Date of Award

5-2010

Document Type

Thesis

Degree Name

Master of Science (MS)

Program

Biomedical Sciences

Track

Neuroscience

Research Advisor

Steven J. Tavalin, Ph.D.

Committee

Alejandro M. Dopico, Ph.D. Matthew Ennis, Ph.D.

Abstract

L-proline is a non-essential amino acid and one of the major amino acid constituents of extracellular fluid. Specific mutations in genes that control proline metabolism lead to hyperprolinemia which is characterized by an increase in the level of blood and cerebrospinal fluid concentration of l-proline. In fact, deletion or mutation of the PRODH gene which codes for proline oxidase (POX) / proline dehydrogenase which is critical for proline metabolism leads to Type I hyperprolinemia and is strongly associated with schizophrenia, autism and mental retardation. Proline has previously been shown to be a low affinity agonist at glutamate and glycine receptors. Because schizophrenia is thought to arise from glutamate receptor hypofunction and l-proline can act at glutamate receptors, it is necessary to understand whether increase in l-proline can contribute to glutamate receptor hypofunction.

The aim of this research was to determine the pharmacological profile of physiological and pathophysiological relevant concentrations of l-proline at two recombinant AMPA receptors: homomeric GluR1 and heteromeric GluR1/2. Dose response to l-proline (concentrations of 3 µM – 10 mM) at homomeric GluR1 and heteromeric GluR1/2 receptors were determined and compared to saturating concentration of glutamate (10 mM). The effect of tonically present physiological (3 µM) or pathophysiological (30 µM) levels of l-proline on glutamate-evoked responses at both receptor types were also determined. This research supports previous findings that l-proline is a low affinity agonist at glutamate receptors activating less than 5 % of current elicited by a saturating concentration of glutamate (10 mM). Tonically present pathophysiological concentration of l-proline was observed to lead to a decrease in glutamate activation of homomeric GluR1 but not heteromeric GluR1/2 receptors. This decrease in glutamate-induced current was blocked by the application of 0.1 mM cyclothiazide indicating that at pathophysiological concentrations l-proline leads to selective desensitization of GluR1 receptors. These actions of l-proline may be relevant for understanding how hyperprolinemia contributes to glutamate receptor hypofunction in schizophrenia.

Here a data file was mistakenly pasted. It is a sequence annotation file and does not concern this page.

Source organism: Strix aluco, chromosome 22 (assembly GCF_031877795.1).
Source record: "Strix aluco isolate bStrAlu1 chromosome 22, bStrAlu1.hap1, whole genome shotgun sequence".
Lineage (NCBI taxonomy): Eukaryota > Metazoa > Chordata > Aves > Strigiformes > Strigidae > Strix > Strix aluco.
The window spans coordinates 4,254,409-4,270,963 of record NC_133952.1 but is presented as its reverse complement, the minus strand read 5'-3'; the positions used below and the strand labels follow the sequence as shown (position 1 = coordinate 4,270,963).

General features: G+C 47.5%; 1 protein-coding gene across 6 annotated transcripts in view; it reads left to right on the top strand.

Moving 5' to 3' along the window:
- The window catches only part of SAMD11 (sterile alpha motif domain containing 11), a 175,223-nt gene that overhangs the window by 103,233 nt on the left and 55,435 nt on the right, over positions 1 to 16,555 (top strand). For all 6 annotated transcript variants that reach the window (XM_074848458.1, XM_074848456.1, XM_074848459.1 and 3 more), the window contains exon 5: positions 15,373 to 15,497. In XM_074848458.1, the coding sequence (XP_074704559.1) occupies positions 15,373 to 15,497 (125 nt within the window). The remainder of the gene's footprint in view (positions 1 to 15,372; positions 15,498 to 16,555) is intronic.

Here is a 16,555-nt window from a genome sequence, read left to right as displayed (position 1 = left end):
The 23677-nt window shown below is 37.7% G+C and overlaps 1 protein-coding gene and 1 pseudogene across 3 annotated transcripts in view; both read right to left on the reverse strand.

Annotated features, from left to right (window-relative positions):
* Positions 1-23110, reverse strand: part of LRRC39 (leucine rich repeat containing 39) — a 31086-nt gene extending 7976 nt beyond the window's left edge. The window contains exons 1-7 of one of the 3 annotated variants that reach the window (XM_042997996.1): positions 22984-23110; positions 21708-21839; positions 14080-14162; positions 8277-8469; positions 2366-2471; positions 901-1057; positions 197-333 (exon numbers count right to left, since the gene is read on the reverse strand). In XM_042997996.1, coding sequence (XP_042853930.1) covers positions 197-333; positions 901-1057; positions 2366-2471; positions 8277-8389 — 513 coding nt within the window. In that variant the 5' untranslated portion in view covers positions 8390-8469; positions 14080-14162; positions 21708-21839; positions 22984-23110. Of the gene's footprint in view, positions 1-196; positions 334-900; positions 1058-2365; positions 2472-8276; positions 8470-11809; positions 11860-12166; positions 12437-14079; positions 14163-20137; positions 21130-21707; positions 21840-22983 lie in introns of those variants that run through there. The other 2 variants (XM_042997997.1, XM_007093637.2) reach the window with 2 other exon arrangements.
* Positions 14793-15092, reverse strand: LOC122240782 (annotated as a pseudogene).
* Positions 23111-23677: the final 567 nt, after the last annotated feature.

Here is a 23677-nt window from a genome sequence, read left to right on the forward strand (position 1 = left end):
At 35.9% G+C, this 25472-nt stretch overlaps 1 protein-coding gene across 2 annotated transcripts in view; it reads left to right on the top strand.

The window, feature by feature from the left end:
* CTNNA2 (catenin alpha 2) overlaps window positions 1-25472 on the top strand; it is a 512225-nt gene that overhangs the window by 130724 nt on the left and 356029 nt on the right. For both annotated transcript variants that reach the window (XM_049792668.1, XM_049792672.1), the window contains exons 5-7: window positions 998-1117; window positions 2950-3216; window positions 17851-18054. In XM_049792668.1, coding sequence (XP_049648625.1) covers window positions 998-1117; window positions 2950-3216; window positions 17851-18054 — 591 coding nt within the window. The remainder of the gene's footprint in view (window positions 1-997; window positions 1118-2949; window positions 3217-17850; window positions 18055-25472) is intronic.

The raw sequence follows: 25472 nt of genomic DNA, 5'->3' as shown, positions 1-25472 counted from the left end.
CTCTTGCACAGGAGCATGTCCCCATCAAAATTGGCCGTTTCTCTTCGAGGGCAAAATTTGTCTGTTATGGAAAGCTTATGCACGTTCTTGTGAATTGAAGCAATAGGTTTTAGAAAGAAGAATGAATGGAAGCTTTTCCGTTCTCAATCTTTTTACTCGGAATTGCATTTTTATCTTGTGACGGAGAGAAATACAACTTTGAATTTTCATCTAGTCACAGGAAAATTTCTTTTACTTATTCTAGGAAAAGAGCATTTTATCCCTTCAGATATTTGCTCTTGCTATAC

DOI

10.21007/etd.cghs.2010.0235

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